Jan 142011

As the recession bites and more and more of us are threatened with unemployment, Dianne Sutherland offers guidance on what you need to know if you’re a temporary or fixed term employee.

If you work for a local authority, you’ve probably come across the unfortunate term natural wastage.

It is a term that has become popular in the world of councilspeak, found in budget updates, press releases and at team discussions. It refers, in part, to the non-renewal of the contracts of fixed term and temporary workers and is proposed as a means towards meeting the huge savings imposed upon local authorities by central government budget cuts.

Aberdeenshire Council has been told to make savings of £52 million over the next few years, which equates to an estimated 10% loss in the workforce. There can be no doubt that natural wastage will impact heavily on the many fixed term workers in council posts. To highlight this point, a 2010 Aberdeenshire Council review of support for learning auxiliaries revealed that out of 1000 workers, or 475 full time equivalent posts, only 30% have a permanent contract. The remainder are either fixed term or relief contracts.

The good news is that legislation protects fixed term and temporary workers, under the Fixed Term Employees (Prevention of Less Favourable Treatment) Regulations 2002. These regulations were introduced to comply with European Employment Law.

You should always seek professional advice, but here are a few pointers that might help if you find your job is under threat:

1. In most cases, if you have two years or more of continuous service you have a statutory right to redundancy. An employer or employee cannot waive this right since the implementation of the Regulations on October 1 2002.

2. Continuous service means service without a break by the same employer, it doesn’t matter if you have been employed in different posts, it is the continuity that counts, and there can even be a short break in the employment.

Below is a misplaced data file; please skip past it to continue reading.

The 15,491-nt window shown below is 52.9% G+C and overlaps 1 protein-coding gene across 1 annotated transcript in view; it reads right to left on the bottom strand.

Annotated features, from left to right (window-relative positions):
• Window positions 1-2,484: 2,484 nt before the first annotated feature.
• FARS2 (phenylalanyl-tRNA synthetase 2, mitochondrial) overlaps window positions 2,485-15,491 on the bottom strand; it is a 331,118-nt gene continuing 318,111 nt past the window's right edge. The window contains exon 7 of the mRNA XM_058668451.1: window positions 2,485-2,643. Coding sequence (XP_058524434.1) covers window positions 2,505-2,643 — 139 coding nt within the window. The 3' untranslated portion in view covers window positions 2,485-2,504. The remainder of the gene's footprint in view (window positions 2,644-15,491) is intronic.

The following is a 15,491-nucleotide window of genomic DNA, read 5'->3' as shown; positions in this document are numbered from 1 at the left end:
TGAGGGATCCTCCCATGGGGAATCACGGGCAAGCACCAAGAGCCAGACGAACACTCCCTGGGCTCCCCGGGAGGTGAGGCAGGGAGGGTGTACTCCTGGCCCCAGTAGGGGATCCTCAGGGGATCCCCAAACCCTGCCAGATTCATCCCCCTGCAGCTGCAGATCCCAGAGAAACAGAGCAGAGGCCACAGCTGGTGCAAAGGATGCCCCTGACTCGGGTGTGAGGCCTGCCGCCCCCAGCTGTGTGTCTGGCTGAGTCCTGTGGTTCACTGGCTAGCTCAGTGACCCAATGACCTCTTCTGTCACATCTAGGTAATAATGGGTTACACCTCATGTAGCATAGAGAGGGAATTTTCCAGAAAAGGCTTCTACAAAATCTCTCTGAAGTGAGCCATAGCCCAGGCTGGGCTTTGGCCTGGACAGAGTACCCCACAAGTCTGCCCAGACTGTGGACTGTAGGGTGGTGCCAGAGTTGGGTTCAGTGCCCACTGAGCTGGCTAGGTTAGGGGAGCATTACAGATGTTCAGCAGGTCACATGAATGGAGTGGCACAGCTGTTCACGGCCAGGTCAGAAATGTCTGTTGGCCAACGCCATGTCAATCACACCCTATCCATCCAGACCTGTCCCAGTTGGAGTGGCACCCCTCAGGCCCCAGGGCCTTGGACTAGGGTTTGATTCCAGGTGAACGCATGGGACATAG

3. If you have a right to redundancy, you also have a right to redeployment. Check your employer’s policy on this. Your employer should redeploy you 12 weeks before the end of your contract. Written notice should be served at this time.

4. If you are made redundant you have an entitlement to time off to look for other work or to participate in training.

5. There is a limit to the period of time during which an employer can legitimately use fixed term contracts without providing justification for doing so.

Even if you have less than 2 years service, your employer must treat your dismissal fairly

If you have more than 4 years continuous service under a fixed term contract, you may have a right to permanent employment status unless your employer can objectively justify the continued use of fixed term contracts beyond the 4-year period.

You have a right to request a written statement on your employment status and your employer must provide this within 21 days. If you have worked under more than one contract, permanency takes effect at the 4-year point. If you have worked under the same contract for the 4-year period, permanency takes effect at the next contract renewal date. A recent landmark case further strengthened the position of fixed term workers when a tribunal ruled that the University of Aberdeen could not objectively justify the use of external funding to keep researcher Dr Andrew Ball as a fixed term employee, and his contract was made permanent.

6. External funding does not affect your relationship with your employer. It is your employer who has a duty to uphold your rights, not the funder.

7. Even if you have less than 2 years service, your employer must treat your dismissal fairly. Failure to do so can result in a claim for unfair dismissal. The Statutory Dispute Resolution Procedure applies to fixed term contracts. Failure by your employer to implement the correct procedure can be deemed unfair dismissal at an employment tribunal.

8. If you are unhappy with the way your employer is treating you, contact your trade union representative for advice. Raise the matter in writing in the first instance, but if this does not resolve the issue, you can raise a formal grievance. In some cases you may need to pursue an employment tribunal but you should explore all other avenues to resolve the situation first.

9. Finally, keep records of all communications with your employer. You will need to present evidence to support your case at either an official grievance hearing or at an employment tribunal. You will be able to call witnesses and may supply further written evidence to support your case.

Information on employment rights is available at www.direct.gov.uk/en/Employment/index.htm and on the Business Link website.

Free advice is available by telephone from ACAS and the Citizens Advice Bureau; many local authorities have Employee Assistance Programmes which can give independent advice. Some household insurance policies cover free limited legal advice and several legal firms provide a free initial advisory session. If you are not already a member, join a trade union, but ask around and get the best representation for your case.